Technology & Innovation

Schools may be on & off, but learning continues


17 May 2021

The pandemic has accelerated digitalization, including education, and it’s here to stay despite the wide global digital divide between rich and poor countries. But the challenges in providing digital learning around the world are enormous with some students not having computers or reliable internet access.
It’s been more than a year now since the Coronavirus pandemic disrupted the way we live, yet its impact is still being felt in many ways and forms—and they are likely to stay that way. As millions of adults felt the financial pain of losing jobs and facing an uncertain future due to the pandemic, more than 1.2 billion children in 186 countries were also affected by school closures. Their education disrupted never before seen in history.
With the virus mutating to new variants that are more aggressive and transmittable, schools are likely to face closures on a rolling basis making online learning the best option to serve the students. But the sudden shift away from the classroom in many parts of the world, creates a huge setback for many parents, governments and their education system, as well as students themselves who are accustomed to a classroom setting.

While cases vary depending on each country’s COVID situation, online learning is likely to stay for good for students and even professionals seeking new skills or postgraduate studies. There’s, among many other educational platforms, powered by hundreds of top learning institutions and educators worldwide.

The sudden shift away from the classroom to online learning has greatly impacted the global tech and education sectors, opening up both opportunities and losses, that could only be mitigated by how well they adopt. Amid all this, the wide global digital gap poses a huge problem for many developing countries on a quest to provide digital education. While poorer countries may have some technology, it’s not as developed as those in wealthier nations, especially in terms of bandwidth. For instance, 95% of students in Scandinavian countries have access to computers versus only roughly 23 percent of Indians living in cities and only 15% in rural areas. 
The stark digital divide in India’s vast population of more than 1.38 billion puts at a disadvantage many students who cannot afford to buy computers, pay internet services or even electricity. With traditional classrooms gone, their hopes of getting educated also faded until their circumstances change. In contrast, the equally highly populated China saw a boom on online education following the pandemic with an estimated 330 million students resorting to digital learning. The trend created new opportunities for software and app developers, internet and telecom providers and even educational institutions that have transformed from providing traditional learning methods to hybrid.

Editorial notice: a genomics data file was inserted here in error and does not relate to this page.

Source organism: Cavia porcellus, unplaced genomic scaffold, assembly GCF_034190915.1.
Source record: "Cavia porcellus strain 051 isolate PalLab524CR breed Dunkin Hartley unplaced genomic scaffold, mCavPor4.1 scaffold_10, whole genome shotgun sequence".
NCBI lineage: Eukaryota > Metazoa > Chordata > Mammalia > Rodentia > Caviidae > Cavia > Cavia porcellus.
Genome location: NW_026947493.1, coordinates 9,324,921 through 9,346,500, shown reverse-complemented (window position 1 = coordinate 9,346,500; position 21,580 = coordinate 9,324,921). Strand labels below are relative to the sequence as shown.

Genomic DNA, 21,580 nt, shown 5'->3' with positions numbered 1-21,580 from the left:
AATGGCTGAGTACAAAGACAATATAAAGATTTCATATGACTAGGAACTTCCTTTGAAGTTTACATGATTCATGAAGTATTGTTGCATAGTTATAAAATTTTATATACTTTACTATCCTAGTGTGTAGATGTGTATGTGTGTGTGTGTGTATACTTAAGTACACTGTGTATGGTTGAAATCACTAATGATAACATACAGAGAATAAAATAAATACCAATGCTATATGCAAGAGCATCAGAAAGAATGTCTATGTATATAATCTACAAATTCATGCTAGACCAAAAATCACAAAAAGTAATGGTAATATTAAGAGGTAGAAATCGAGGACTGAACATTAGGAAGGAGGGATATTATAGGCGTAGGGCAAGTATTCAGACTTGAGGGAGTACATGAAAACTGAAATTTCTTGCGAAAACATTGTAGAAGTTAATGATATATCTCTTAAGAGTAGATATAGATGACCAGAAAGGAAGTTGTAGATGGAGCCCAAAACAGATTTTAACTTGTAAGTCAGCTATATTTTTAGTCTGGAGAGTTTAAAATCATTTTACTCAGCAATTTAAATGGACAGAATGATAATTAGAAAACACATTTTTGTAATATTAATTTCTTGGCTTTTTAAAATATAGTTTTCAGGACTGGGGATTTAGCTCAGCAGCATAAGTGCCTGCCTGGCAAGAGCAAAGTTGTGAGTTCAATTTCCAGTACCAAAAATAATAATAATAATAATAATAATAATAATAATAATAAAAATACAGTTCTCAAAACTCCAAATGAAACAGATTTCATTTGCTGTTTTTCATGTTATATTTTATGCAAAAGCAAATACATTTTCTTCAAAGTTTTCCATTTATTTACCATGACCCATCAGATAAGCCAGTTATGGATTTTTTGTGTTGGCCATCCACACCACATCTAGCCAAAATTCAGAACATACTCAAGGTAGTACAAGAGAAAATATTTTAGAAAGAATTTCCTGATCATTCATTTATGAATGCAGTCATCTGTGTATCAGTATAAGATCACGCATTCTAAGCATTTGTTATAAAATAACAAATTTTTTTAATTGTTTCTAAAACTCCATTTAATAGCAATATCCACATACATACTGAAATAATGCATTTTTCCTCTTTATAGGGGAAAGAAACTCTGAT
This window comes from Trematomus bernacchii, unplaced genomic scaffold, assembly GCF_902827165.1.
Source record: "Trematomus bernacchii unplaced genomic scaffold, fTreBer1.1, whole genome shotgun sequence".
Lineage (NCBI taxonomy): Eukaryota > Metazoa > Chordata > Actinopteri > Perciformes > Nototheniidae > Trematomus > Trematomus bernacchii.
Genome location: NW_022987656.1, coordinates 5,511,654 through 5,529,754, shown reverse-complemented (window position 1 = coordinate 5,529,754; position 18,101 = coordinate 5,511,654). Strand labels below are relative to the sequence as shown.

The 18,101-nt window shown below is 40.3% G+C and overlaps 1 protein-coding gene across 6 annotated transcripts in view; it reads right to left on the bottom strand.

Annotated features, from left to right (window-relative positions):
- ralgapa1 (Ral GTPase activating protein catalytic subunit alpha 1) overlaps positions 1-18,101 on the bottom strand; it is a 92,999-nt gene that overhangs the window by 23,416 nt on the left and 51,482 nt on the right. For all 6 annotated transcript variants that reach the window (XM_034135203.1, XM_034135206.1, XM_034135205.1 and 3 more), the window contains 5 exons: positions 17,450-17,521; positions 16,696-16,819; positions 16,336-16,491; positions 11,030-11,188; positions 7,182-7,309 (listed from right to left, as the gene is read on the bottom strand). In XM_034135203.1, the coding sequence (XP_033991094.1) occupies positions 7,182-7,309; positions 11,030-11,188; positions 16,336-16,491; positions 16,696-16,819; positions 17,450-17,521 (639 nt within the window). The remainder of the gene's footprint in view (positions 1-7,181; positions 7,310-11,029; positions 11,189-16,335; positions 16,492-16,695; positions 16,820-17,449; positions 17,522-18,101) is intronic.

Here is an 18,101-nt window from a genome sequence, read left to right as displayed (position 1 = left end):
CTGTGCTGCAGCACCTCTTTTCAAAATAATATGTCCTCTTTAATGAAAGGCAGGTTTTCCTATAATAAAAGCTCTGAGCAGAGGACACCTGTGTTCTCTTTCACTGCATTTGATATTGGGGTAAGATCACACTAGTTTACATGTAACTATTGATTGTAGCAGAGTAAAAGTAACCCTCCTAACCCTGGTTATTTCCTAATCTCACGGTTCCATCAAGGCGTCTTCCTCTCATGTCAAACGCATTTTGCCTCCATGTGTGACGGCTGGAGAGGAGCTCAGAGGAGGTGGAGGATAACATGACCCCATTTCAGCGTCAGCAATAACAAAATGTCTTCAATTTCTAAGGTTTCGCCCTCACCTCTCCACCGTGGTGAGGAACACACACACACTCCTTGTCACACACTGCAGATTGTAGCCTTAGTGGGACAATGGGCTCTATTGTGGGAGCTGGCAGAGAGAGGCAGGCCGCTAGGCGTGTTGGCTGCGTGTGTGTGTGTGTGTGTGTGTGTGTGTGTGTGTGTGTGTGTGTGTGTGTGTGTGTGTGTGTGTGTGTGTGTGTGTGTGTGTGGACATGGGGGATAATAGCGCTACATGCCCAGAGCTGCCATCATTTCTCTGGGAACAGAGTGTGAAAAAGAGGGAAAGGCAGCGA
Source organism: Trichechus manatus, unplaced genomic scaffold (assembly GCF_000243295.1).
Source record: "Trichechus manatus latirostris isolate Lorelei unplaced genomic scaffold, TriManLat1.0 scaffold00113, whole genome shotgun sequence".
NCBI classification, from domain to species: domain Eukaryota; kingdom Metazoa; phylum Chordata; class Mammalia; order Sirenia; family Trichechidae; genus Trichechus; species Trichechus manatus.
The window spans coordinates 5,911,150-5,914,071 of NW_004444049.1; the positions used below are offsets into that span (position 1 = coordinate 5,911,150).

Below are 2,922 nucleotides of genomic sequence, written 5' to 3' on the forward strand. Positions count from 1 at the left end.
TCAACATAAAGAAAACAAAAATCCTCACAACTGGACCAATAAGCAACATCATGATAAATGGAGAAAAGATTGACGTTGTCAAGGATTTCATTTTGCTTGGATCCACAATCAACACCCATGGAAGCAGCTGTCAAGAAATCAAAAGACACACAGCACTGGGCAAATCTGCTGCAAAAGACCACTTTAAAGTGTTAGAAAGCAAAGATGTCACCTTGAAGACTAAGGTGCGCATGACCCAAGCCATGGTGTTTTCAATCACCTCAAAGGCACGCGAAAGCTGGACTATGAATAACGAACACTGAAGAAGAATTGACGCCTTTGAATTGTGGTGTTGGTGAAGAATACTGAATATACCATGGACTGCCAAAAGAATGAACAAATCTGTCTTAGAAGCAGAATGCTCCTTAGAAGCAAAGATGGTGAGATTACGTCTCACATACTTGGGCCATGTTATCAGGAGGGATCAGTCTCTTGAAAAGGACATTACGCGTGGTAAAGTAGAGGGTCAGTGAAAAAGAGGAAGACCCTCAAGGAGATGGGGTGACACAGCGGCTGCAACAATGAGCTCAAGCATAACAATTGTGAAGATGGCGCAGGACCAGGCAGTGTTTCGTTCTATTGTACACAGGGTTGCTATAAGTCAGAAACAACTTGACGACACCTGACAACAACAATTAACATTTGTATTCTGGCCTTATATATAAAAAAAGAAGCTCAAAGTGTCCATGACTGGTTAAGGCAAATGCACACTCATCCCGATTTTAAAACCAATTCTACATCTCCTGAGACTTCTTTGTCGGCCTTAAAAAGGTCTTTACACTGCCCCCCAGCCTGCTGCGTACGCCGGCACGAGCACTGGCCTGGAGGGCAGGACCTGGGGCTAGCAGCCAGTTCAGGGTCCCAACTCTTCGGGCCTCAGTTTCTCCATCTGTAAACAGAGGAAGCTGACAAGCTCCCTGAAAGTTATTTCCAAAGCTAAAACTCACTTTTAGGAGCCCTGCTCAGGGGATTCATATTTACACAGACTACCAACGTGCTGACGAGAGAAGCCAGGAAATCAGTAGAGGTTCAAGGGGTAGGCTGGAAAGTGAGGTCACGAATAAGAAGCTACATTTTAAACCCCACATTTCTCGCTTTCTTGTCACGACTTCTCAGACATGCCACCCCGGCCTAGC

China’s 5G technology is also seen to further boost its online education system along with other industries. Online giant Alibaba Group’s software arm, Alibaba Cloud, had seen its business soar by 62% to CNY40 billion (USD6.128 billion) year-on-year during this pandemic with so many companies switching to digitalization and the rise on video content and wide adoption of remote working and learning across China.
DingTalk, Alibaba’s digital collaboration platform for enterprises, also made significant penetration in China’s education system as schools adopted the platform for teachers and students recently. Alibaba Cloud had to deploy more than 100,000 new cloud servers in just two hours during this crisis to reach out to more students online. Experts agree education must rethink and rewire how it conducts its business to serve its goals and objectives despite the seemingly endless mutation of the virus. Innovation is the key and there are a variety of digital tools on hand to help them.
The paradigm-shift on how we learn reminds us of how important education is and so does the power of the physical world. Humans are social and thrive on real face-to-face connection. There’s no substitute to feeling the real deal. Children moving, playing, interacting and actively learning with others. Students exchanging ideas and expressing thoughts in their own words, eliciting reactions from fellow students. Forging lifetime friendships in the campus. Discovering things together and creating innovations, and so on.
These are some of the things the digital world can’t fulfil but it does deliver a tool to learn we could all use to survive an uncertain future.